Interesting, Helpful, Memorable Folks You've Met on Canoe Trips

Glenn MacGrady

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No, I don't mean the folks you've taken your trips with. I mean strangers you've met along the way who are memorable for some reason, such as being just interesting, helpful, entertaining, needing your help, annoying or even obnoxious. They could be other paddlers, hikers, rangers, fishermen . . . whoever.

I'll just mention some folks I encountered on a six day trip in the Adirondacks a few years back, which included the famous 1.1 mile carry around Raquette Falls. This carry was the much anticipated Jeckyll-Hyde "highlight" of the trip for me because, given my age (69), not-so-great physical condition, and the almost 90° heat, I would have to triple carry. This carry starts with what has been likened to a climb up football stadium steps; its total rise being 187' and decline being 191'—5.5 miles for a triple carry.

So, to avoid a full triple, I decided to try to canoe cart most the carry even though some sources claimed it not to be wheelable. My collapsible canoe cart fit nicely in the deep bow of my Hemlock SRT as I began my trip at Blue Mountain Lake.

Boat loaded at Blue Mountain Lake.JPG

Around noon of the fifth day I entered the mouth of the Raquette River at the north end of Long Lake.

Entrance to Raquette River.JPG

A few miles down is the junction of the Raquette and Cold Rivers, the latter having been called "the wildest and most remote river in [New York] state" (Jamieson & Morris, p. 76).

Junction of Raquette and Cold Rivers.JPG

After exploring the Cold River and returning to the Raquette, I passed two massive guys in an aluminum tub engaged in "fishing", which is just a universal euphemism for drinking lots of beer. Being a non-fishing teetotaler, I regarded these louts with some disdain.

Forthwith, one comes upon a subtle hint that Mr. Hyde has arrived . . . Raquette Falls!

Raquette Falls Portage Sign.JPG

Dreading my triple carry up the football stadium to be followed by a possibly impossible wheeling experiment, I was further embarrassed by two guys and two gals, training for the 90 miler, who hoisted their GRB-Newman racing boats on their shoulders and sprinted up the hill.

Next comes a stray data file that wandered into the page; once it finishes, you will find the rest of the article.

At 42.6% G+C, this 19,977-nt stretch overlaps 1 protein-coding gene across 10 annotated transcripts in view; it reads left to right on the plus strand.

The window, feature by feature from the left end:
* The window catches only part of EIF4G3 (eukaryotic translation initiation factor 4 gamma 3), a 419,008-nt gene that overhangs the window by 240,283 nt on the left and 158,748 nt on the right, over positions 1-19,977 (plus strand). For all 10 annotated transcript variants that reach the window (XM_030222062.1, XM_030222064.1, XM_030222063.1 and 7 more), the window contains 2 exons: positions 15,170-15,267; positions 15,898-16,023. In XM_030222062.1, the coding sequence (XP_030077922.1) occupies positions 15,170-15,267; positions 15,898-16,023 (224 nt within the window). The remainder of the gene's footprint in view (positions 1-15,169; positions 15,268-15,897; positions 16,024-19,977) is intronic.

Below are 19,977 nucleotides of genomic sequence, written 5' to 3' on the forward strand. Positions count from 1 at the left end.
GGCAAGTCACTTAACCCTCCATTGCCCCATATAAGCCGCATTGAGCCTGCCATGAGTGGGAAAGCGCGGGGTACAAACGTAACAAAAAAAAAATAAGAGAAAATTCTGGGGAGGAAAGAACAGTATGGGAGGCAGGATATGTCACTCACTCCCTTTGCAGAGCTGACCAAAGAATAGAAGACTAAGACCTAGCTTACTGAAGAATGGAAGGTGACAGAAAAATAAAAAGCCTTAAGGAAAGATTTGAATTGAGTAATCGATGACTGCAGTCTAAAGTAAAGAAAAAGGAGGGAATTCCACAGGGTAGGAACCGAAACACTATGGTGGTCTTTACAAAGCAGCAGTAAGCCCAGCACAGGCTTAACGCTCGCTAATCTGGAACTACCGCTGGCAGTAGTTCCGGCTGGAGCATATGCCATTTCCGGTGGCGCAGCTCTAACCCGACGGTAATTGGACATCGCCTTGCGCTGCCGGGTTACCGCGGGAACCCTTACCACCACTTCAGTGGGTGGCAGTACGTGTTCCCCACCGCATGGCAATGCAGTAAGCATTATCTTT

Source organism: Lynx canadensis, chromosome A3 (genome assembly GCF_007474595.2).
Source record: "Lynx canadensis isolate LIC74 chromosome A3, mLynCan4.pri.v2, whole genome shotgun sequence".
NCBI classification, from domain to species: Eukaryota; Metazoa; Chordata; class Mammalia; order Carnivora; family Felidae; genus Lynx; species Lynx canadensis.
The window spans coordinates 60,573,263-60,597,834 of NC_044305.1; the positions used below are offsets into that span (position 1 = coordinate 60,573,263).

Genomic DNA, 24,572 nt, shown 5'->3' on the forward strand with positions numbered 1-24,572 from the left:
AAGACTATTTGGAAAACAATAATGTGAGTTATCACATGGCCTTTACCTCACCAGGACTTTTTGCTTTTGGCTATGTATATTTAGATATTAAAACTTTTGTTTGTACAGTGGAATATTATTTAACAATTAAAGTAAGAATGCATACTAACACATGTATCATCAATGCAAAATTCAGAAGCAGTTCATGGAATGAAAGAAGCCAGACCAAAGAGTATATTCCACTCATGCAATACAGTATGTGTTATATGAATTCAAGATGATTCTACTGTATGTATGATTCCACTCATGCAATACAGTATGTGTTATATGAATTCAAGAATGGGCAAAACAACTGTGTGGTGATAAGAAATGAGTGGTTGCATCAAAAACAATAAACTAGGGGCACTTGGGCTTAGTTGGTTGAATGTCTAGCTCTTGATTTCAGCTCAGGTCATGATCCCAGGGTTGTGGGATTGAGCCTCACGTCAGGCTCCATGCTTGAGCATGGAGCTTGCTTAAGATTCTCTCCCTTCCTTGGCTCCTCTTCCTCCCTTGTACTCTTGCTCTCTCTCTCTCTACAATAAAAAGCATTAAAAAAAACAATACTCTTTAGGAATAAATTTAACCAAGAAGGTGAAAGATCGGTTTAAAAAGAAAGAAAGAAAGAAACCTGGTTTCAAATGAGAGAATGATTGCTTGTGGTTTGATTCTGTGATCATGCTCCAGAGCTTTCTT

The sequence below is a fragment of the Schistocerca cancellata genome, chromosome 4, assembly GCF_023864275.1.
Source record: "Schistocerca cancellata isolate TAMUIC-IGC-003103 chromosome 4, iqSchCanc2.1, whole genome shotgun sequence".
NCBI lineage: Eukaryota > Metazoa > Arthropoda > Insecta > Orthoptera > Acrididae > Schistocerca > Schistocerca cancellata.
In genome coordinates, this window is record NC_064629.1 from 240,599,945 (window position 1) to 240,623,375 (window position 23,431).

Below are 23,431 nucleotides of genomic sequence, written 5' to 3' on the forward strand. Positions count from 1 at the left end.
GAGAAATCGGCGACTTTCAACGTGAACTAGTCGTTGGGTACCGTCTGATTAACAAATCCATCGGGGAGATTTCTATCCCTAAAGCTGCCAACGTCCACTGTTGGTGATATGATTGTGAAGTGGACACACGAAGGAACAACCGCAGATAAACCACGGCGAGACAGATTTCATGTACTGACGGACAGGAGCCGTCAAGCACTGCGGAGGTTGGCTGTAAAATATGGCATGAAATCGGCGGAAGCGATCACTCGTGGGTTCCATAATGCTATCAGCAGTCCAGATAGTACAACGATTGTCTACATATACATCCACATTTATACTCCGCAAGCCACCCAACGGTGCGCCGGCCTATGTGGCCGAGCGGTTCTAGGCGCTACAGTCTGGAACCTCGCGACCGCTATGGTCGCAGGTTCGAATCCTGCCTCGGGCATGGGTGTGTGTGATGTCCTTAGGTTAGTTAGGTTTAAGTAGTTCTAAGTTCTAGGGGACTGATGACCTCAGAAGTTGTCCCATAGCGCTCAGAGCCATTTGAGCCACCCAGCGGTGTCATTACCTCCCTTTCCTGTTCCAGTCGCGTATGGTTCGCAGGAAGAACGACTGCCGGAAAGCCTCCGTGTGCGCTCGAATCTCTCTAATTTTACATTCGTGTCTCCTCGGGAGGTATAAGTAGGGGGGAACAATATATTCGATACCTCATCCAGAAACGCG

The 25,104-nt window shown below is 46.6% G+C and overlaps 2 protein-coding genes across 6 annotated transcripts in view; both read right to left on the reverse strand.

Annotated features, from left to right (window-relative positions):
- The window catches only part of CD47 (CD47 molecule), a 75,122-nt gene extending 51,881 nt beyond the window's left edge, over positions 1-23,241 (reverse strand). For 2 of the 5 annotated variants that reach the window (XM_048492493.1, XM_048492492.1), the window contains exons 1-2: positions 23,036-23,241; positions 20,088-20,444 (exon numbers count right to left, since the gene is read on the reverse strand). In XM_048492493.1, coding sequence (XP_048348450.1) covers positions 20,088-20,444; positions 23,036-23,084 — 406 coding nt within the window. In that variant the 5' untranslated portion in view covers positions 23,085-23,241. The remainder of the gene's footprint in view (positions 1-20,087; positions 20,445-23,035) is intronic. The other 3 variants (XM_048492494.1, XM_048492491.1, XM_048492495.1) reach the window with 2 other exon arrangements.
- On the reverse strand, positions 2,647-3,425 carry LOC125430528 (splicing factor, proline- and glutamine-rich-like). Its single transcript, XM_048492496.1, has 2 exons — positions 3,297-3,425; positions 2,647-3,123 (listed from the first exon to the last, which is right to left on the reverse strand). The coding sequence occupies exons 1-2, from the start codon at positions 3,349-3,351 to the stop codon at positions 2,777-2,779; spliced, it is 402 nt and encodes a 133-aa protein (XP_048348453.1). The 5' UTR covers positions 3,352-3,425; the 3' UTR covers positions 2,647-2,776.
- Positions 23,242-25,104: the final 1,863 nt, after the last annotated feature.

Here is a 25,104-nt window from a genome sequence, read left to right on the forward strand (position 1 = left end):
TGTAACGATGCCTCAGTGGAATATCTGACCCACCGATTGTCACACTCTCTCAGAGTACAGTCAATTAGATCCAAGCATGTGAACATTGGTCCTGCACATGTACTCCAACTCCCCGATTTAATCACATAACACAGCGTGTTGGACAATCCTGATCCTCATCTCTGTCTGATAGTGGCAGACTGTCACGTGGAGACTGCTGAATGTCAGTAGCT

"I coulda done that 40 years ago, you show offs!", I shouted in the caverns of my mind.

I was tired and hot, having paddled for nine hours since 6 am. The mid-afternoon sun was pushing 90°, and I plopped down amongst my boat and gear at the foot of the hill.

"Hello, sir, could we help you carry some of that stuff," said a voice from the water.

It was the aluminized, beer-swilling louts . . . now transformed into helpful gentlemen of the highest order of chivalry. Struggling with my ancient pride and self-reliance, I finally gave in and said, "yes". So, those two Samaritans carried my canoe up to the first part of carry trail that seemed arguably wheelable.

Raquette Falls portage helpers.JPG

I only had to double carry to that point, at which time I loaded the canoe with all my gear in an attempt to wheel that unknown-to-me mountain goat trail.

Raquette portage rest.JPG

I dumped most of my drinking water to save weight. I muscled and struggled and tugged and pushed and hauled and finessed my loaded gear on a canoe cart for about a mile. Over rocks, around rocks, around corners, up hills and down hills. Frequently, my 100 pounds of wheeled canoe and gear got very stuck in washed-out ditches that would have been easy to step over with a canoe on shoulders or for a tandem team of wheelers.

Raquette Falls portage difficulties.JPG

So I yanked and pulled and pushed and tugged. And sweated and sweated.

My heart was pounding against my chest so hard and so fast I knew -- just knew -- I was going to die. But I sort of accepted it. Die while canoeing. I'd thought about that for decades, and decided it would be my preferred way. Just to go out in my canoe . . . alone . . . and die. Leave no trace.

But I didn't die.

I completed the portage, out of water and out of energy.

The resident ranger at the base of Raquette Falls came over to me and expressed concern over my physical condition. He said I Iooked heat stressed and possibly dehydrated. He asked if I had water, and I told him no, I had dumped out all my reserves and would have to gravity filter some more. He told me to just sit in the pool at the base of the falls and cool off while he fetched something for me.

He came back with two cold bottles of apple juice, an apple, and a half gallon of fresh water. He gave me some packets of Gatorade to mix in the water for energy and electrolyte balance. And then asked if I needed any help reloading my canoe.

I probably looked worse than I really was, but this guy was a saint. I got the feeling he was equally solicitous to everyone who struggled out of that portage.

Evening was closing in, so he advised me where all the campsites and lean-to's were downstream. But every one of them was full and I was paddling like a bat out of hell to try to make the next one, and the next one, and it was getting dark, and . . . . Finally, I gave up and set up my tent on a small clearing next to the river that was not an approved campsite. This is against park rules, as you have to be 50 yards (or something) back from the water to wilderness camp. But I was too exhausted to bushwack into the forest.